The collaboration, established in 2007, includes the following crops: corn, soy, cotton and canola. In the original collaboration, the two companies dedicated a joint budget of potentially $1.5 billion; the new agreement will result in a potential additional investment of more than $1 billion by the companies over the life of the collaboration.
“Our yield and stress collaboration with BASF already has brought forth so many promising leads, the first of which we’ll see on farm in coming years with our first-generation drought-tolerant corn,” said Robb Fraley, Monsanto’s chief technology officer. “When I look at the promise Monsanto’s unmatched pipeline holds, and the potential for the discovery work in progress at both our companies, today’s announcement is excellent news for farmers around the world.”
“BASF Plant Science is dedicated to discover genes for maximising yield in crops that will be brought to farmers through partnerships. The collaboration with Monsanto was not only the first agreement that we entered, it also represents our most significant partnership, covering several large row crops,” said Peter Eckes, president of BASF Plant Science. “The expansion of our partnership reflects the fit between the two companies. The yield increases that we have achieved together in the field so far give us confidence that we can do more in our collaboration crops, which now include wheat.”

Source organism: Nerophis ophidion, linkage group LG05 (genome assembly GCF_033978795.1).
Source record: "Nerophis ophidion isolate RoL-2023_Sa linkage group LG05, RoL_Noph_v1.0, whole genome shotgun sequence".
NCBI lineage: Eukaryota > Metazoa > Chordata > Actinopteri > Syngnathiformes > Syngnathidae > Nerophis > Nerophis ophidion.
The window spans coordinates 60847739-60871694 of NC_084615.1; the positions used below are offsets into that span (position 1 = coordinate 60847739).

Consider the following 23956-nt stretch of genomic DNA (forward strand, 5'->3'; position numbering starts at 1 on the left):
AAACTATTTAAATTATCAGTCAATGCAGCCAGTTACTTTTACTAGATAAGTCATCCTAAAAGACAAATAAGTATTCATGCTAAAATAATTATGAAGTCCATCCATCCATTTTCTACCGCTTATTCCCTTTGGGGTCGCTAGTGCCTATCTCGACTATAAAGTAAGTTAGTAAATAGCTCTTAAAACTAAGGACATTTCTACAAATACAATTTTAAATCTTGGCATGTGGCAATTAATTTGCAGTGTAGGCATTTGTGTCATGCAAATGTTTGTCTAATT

Wheat is the world’s second largest commodity crop after corn and demand is expected to grow as millions of people in developing countries such as China and India become more affluent and increasingly add bread to their traditional rice-based diets.
According to some estimates, the world’s booming demand for food, feed, fibres and fuel will require a doubling of the world’s agricultural production. BASF and Monsanto are strongly committed to providing farmers with plant biotechnology solutions that allow them to increase output while remaining good stewards of their land. After three years of jointly developing products that, in field testing, have shown significant yield increases in corn, soy, cotton and canola, the companies are confident that they can also help farmers meet the growing long term demand for wheat.
© FoodBev Media Ltd 2019